Declining to distinguish between civilian and military targets, Massad stresses that the "resistance of Palestinians," must extend to Israeli "civil institutions." He hails as "anti-colonial resistors" those Palestinian terrorists who undertake to murder Jews inside the so-called Green Line demarcating Israel's pre-1967 border. "Israel," he told The New York Times in an April 2005 interview, "is the party most responsible for the oppression of the Palestinian people." 

Speaking no Hebrew, Professor Massad has a demonstrably weak grasp of Israeli history, and his books contain numerous errors prompted by his animus towards the Israeli state. In his 2001 book, Colonial Effects: The Making of National Identity in Jordan, for example, Massad makes reference to a November 1966 Israeli raid and “massacre” that took place in Samu, Jordan. Yet not even the Jordanians, who suffered the casualties to which Professor Massad is referring, depicted Israel’s action as a “massacre.” Samir Mutawi, who authored the semiofficial account of Jordan’s involvement in the 1967 war, wrote that “eighteen Jordanians” were killed in the raid. In fact, Massad himself provides an identical casualty figure later in his own text -- thereby contradicting his prior claim that a “massacre” had occurred.

In the same book, Massad also writes that in the March 1968 battle of Karamah, the Israeli army “could not escape unscathed (as it had during the 1967 war and on many other occasions). For the first time in its history, it received heavy damages in personnel and material.” But in fact, while Israel lost 28 soldiers at Karamah, it had lost some 800 in June 1967. Moreover, in the 1948 war against its Arab attackers, Israel had lost a combined 6,000 of its soldiers and civilians.

According to the course catalog description of Massad’s class titled "Palestinian and Israeli Politics and Society": "The purpose of this course is not to provide 'balanced' coverage of the views of both sides but rather to provide a thorough yet critical overview of the Zionist-Palestinian conflict." In Professor Massad’s view, Zionism -- that is, the political and religious movement advocating the right of the Jewish people to an independent State -- is inherently “anti-Semitic.”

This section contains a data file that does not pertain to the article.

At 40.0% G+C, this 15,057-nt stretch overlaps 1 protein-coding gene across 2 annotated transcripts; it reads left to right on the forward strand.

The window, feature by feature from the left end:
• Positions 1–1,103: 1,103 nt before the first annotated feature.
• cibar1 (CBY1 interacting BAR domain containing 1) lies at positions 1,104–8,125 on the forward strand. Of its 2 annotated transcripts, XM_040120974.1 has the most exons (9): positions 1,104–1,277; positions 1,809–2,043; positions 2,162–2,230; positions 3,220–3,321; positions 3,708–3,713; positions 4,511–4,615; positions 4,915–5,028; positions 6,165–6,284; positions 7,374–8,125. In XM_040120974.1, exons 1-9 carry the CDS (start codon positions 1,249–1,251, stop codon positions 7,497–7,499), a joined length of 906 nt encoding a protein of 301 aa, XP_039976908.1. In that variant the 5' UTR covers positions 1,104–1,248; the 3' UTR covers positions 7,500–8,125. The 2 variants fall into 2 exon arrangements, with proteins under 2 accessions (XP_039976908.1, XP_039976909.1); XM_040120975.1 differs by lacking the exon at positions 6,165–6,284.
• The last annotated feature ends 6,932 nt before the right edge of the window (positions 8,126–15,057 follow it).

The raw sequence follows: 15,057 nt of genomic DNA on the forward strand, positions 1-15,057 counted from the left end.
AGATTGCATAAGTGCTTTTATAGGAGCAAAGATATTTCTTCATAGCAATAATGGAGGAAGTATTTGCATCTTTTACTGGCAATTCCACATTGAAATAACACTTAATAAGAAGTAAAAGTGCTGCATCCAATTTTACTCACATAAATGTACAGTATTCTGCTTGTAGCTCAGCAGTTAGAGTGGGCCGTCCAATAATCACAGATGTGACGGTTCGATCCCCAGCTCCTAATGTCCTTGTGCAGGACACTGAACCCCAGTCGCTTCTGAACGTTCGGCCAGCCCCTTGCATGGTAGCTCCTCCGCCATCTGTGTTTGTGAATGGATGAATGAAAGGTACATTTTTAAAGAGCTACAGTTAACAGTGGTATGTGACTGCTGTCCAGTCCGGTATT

Writing in the Egyptian newspaper Al-Ahram in January of 2003, Massad attacked “Israel’s racist nature” and alleged an “ideological and practical collusion between Zionism and anti- Semitism since the inception of the movement.” Massad concretized this “collusion” with a reference to “Zionism’s anti-Semitic project of destroying Jewish cultures and languages in the diaspora in the interest of an invented Hebrew that none of them spoke, and in the interest of evicting them from Europe and transporting them to an Asian land to which they had never been ..."

In one representative passage of the same Al-Ahram article, Professor Massad, citing no evidence, derided “the racist curricula of Israeli Jewish schools, the racist Israeli Jewish media representations of Palestinians, the racist declarations of Israeli Jewish leaders on the right and on the left, and the Jewish supremacist rights and privileges guiding Zionism and Israeli state laws and policies.”

In a December 2002 article for Al-Ahram, Massad wrote: “Today we live in a world where anti-Arab and anti-Muslim hatred, derived from anti-Semitism, is everywhere in evidence. It is not Jews who are being murdered by the thousands by Arab anti-Semitism, but rather Arabs and Muslims who are being murdered by the tens of thousands by Euro-American Christian anti-Semitism and by Israeli Jewish anti-Semitism.”

Massad repeatedly equates Israel and its leaders with Nazis. There are “stark” similarities, he claims, between the plight of Jews in Nazi concentration camps and Israeli prisons’ treatment of Palestinian terrorists (or “the children and young men of the stones and Molotov cocktails,” as Massad dubs them).

In the spring of 2005, Columbia University conducted an investigation into two incidents where Professor Massad was alleged to have screamed at pro-Israeli students. When questioned about the charges, Massad claimed to have no memory of any such occurrences. The investigatory committee concluded, however, that these incidents did indeed occur. Massad then dismissed his critics as being “pro-Israel.”

Among Massad's more notable colleagues in Columbia's MEALAC program are Professors Hamid Dabashi and Gil Anidjar.